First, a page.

Call for calm by Sweden's Muslims may have stopped Torah-burning

Rabbi says protester was talked out of setting fire to holy books

A protest called outside Israel's embassy in Stockholm ended without holy books being burned. AFP
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Appeals for calm by Muslim leaders may have prevented the burning of a Torah in Sweden, The National has been told.

An imam used a sermon at Stockholm’s main mosque to plead for solidarity with Jewish leaders alarmed by the planned protest.

A Syrian-born activist had caused outrage by telling police he planned to set fire to a Torah and Bible – weeks after a Quran was burned outside the mosque.

Sweden’s decision to grant him a permit was also condemned and led to fears the act would incite hatred.

In the event, however, no holy texts were burned as the man declared he would not follow through with the threat on Saturday.

The activist, identified as 32-year-old Ahmad A, said the point of his non-protest was to show that burning holy books was wrong.

“If I burn the Torah, another Bible, another Quran, there will be war here. What I wanted to show is that it's not right to do it,” he told a crowd of journalists who had gathered outside the mosque.

But Rabbi Moshe David HaCohen, a Jewish leader in Malmo, said he believed the man had intended to burn the Torah before being talked down by Muslim leaders.

“The Muslim leadership were active both publicly and conveyed personally that it was forbidden according to Islam and that it was forbidden to harm the Jewish partners who stood by the Muslims with the burning of the Quran,” the rabbi told The National.

“Also in the sermon on Friday at the Great Mosque, the imam came out in defence of the Jews and against burning the Torah.

“We are relieved that he was affected and did not carry out this terrible act of burning the Torah.”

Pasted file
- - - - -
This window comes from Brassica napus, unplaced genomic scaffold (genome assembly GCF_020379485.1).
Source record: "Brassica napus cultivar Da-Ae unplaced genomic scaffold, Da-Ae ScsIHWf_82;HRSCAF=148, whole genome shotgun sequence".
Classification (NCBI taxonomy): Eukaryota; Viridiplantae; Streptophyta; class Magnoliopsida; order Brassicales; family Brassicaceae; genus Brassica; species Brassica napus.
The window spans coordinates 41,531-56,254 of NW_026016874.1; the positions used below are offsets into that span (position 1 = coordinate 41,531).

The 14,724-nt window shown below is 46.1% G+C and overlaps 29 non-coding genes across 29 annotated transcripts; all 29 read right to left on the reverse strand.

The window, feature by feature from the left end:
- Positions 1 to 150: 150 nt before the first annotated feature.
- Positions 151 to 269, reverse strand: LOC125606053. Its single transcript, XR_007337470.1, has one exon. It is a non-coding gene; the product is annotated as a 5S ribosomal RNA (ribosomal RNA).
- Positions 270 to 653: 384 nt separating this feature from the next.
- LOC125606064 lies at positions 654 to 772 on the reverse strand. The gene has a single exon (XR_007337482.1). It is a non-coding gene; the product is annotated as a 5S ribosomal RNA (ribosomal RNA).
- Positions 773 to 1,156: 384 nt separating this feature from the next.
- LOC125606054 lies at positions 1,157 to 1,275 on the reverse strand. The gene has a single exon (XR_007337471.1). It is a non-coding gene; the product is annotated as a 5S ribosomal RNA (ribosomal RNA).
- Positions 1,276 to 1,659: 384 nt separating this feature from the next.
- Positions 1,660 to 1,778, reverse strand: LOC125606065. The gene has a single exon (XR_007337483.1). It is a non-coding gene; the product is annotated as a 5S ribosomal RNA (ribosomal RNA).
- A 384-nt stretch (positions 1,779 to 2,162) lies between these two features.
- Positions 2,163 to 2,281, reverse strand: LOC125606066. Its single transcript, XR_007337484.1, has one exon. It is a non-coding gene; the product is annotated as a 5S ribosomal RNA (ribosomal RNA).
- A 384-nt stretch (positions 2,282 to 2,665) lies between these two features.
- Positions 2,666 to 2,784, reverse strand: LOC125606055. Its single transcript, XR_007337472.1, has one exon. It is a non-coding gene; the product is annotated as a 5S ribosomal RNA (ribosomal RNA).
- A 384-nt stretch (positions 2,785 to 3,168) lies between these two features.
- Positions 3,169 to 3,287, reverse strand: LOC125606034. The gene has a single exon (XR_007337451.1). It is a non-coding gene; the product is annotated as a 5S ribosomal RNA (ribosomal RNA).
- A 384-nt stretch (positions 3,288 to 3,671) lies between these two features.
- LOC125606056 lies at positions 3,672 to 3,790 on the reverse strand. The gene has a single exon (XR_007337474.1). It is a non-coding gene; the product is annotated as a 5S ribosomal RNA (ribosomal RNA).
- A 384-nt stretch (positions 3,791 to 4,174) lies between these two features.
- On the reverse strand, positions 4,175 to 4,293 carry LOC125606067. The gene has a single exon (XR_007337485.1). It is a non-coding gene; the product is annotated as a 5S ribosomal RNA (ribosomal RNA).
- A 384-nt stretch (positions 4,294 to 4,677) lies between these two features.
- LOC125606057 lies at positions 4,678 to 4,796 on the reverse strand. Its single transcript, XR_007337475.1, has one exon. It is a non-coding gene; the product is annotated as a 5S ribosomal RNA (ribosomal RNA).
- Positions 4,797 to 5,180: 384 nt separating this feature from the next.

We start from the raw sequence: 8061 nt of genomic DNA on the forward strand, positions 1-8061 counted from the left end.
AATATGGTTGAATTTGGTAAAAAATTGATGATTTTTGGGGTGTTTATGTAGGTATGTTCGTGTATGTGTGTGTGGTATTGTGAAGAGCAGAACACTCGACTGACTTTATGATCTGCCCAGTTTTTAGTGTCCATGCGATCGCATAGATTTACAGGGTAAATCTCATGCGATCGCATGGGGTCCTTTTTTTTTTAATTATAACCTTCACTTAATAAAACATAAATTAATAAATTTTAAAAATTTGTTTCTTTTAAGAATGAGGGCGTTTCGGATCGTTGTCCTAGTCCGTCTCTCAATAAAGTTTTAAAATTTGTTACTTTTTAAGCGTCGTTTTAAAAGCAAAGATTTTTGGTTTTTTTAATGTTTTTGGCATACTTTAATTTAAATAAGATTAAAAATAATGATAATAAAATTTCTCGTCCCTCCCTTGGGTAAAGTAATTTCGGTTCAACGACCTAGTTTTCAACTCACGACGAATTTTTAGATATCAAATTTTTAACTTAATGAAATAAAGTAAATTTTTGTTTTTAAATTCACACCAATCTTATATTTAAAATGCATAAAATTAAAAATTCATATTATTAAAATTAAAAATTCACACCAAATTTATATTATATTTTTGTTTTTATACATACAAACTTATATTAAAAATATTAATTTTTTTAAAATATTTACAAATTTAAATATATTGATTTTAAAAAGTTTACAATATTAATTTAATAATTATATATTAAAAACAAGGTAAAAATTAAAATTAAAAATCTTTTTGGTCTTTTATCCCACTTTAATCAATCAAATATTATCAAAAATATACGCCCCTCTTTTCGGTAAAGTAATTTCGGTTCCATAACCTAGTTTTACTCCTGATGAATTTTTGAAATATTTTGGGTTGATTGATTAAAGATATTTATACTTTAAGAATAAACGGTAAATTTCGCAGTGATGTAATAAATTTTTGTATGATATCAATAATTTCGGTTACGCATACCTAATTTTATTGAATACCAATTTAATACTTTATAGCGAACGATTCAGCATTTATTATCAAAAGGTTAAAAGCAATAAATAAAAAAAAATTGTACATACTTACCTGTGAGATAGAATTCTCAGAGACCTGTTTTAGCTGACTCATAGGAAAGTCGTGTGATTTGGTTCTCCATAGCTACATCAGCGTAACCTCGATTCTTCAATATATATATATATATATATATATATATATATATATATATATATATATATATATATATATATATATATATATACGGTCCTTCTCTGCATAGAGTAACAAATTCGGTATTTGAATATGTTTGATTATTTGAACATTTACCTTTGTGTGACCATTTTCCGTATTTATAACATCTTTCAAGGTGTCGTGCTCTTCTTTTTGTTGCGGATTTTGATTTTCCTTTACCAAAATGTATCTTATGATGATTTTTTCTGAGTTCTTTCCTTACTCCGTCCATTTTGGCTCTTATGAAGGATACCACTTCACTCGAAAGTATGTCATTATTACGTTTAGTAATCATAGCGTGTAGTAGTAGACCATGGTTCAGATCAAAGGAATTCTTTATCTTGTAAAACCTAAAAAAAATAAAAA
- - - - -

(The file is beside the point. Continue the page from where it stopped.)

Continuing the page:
The man was granted permission to stage his protest outside the Israeli embassy. Swedish police said the approval was given for the gathering and not for the burning of religious texts.

Senior Israeli figures denounced Sweden’s stance. Prime Minister Benjamin Netanyahu called it a “shameful decision” while Israel’s ambassador in Stockholm said burning the Torah had “nothing to do with freedom of expression”.

Pakistan also condemned the grant of the permit, even after the protest ended without the burning of the Torah.

“As a religion of peace, Islam calls for respect for all religions, sacred personalities and holy scriptures,” Pakistan's Foreign Ministry said.

A Pakistan-led motion to call for burning religious texts to be punished was passed by the UN’s human rights council last week despite opposition from the US, UK and European Union.

A Quran was burned outside Turkey’s embassy in Stockholm in January by far-right activist Rasmus Paludan, threatening to derail Sweden's bid to join Nato.

Last month an Iraqi-born member of the far-right Sweden Democrats set fire to a Quran outside the Stockholm mosque. Both incidents led to condemnation from the Muslim world and beyond.

Sweden is considering whether to bring in stricter laws, after a court said security fears were not a good enough reason to ban Quran-burning protests under current legislation.

The European Union's co-ordinator for combating anti-Muslim hatred said the bloc condemns Quran burning but that it is up to individual states whether to ban it.

Updated: July 17, 2023, 11:18 AM